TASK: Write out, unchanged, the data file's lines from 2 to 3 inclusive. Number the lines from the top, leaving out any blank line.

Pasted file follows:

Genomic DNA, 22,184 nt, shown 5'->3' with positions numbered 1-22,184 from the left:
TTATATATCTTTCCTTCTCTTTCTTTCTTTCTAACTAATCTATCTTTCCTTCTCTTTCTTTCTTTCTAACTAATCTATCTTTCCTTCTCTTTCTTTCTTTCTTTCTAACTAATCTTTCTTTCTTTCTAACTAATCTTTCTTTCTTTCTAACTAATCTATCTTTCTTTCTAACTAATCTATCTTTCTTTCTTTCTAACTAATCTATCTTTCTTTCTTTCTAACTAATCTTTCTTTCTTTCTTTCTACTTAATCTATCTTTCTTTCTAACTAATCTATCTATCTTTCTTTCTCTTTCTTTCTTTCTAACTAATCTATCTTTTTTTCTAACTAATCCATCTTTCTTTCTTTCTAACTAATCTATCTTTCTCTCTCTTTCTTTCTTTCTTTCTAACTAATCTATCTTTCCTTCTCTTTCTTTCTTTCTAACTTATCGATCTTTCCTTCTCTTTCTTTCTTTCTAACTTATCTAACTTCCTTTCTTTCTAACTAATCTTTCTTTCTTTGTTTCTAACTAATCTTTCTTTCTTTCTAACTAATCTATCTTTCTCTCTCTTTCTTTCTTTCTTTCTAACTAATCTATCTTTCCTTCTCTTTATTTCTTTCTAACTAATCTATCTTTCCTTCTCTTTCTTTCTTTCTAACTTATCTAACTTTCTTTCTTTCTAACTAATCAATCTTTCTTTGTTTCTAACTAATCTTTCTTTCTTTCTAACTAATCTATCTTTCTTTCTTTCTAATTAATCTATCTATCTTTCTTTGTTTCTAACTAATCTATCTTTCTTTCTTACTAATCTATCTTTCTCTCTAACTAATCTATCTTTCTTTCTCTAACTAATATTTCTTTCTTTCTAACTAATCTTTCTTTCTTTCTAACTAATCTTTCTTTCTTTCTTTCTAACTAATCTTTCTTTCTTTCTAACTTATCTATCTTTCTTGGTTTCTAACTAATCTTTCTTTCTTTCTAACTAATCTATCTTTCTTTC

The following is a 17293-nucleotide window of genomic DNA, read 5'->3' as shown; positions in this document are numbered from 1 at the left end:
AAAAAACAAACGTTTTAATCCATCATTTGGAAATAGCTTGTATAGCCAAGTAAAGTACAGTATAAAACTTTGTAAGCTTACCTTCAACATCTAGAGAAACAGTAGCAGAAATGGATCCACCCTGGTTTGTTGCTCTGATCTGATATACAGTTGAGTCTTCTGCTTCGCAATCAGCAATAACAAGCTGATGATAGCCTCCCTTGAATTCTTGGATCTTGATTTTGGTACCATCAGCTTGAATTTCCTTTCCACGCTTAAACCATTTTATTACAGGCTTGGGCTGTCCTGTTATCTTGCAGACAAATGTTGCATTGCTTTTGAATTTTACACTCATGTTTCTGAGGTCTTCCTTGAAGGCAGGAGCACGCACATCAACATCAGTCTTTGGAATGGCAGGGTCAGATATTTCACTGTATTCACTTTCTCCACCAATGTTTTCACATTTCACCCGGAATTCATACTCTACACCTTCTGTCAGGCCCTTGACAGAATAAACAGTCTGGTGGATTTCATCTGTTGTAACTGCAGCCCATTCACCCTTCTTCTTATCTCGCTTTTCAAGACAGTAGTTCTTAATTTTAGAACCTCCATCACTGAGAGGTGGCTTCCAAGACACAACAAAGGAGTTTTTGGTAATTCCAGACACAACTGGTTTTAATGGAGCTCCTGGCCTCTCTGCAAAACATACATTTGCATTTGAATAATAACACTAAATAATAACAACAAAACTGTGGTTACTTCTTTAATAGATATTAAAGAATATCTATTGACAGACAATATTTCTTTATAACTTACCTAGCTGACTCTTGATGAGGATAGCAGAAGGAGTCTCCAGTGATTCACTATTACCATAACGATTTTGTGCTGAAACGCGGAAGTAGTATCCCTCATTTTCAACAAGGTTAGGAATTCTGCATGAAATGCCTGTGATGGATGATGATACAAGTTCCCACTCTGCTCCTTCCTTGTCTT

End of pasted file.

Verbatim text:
TTATATATCTTTCCTTCTCTTTCTTTCTTTCTAACTAATCTATCTTTCCTTCTCTTTCTTTCTTTCTAACTAATCTATCTTTCCTTCTCTTTCTTTCTTTCTTTCTAACTAATCTTTCTTTCTTTCTAACTAATCTTTCTTTCTTTCTAACTAATCTATCTTTCTTTCTAACTAATCTATCTTTCTTTCTTTCTAACTAATCTATCTTTCTTTCTTTCTAACTAATCTTTCTTTCTTTCTTTCTACTTAATCTATCTTTCTTTCTAACTAATCTATCTATCTTTCTTTCTCTTTCTTTCTTTCTAACTAATCTATCTTTTTTTCTAACTAATCCATCTTTCTTTCTTTCTAACTAATCTATCTTTCTCTCTCTTTCTTTCTTTCTTTCTAACTAATCTATCTTTCCTTCTCTTTCTTTCTTTCTAACTTATCGATCTTTCCTTCTCTTTCTTTCTTTCTAACTTATCTAACTTCCTTTCTTTCTAACTAATCTTTCTTTCTTTGTTTCTAACTAATCTTTCTTTCTTTCTAACTAATCTATCTTTCTCTCTCTTTCTTTCTTTCTTTCTAACTAATCTATCTTTCCTTCTCTTTATTTCTTTCTAACTAATCTATCTTTCCTTCTCTTTCTTTCTTTCTAACTTATCTAACTTTCTTTCTTTCTAACTAATCAATCTTTCTTTGTTTCTAACTAATCTTTCTTTCTTTCTAACTAATCTATCTTTCTTTCTTTCTAATTAATCTATCTATCTTTCTTTGTTTCTAACTAATCTATCTTTCTTTCTTACTAATCTATCTTTCTCTCTAACTAATCTATCTTTCTTTCTCTAACTAATATTTCTTTCTTTCTAACTAATCTTTCTTTCTTTCTAACTAATCTTTCTTTCTTTCTTTCTAACTAATCTTTCTTTCTTTCTAACTTATCTATCTTTCTTGGTTTCTAACTAATCTTTCTTTCTTTCTAACTAATCTATCTTTCTTTC

The following is a 17293-nucleotide window of genomic DNA, read 5'->3' as shown; positions in this document are numbered from 1 at the left end: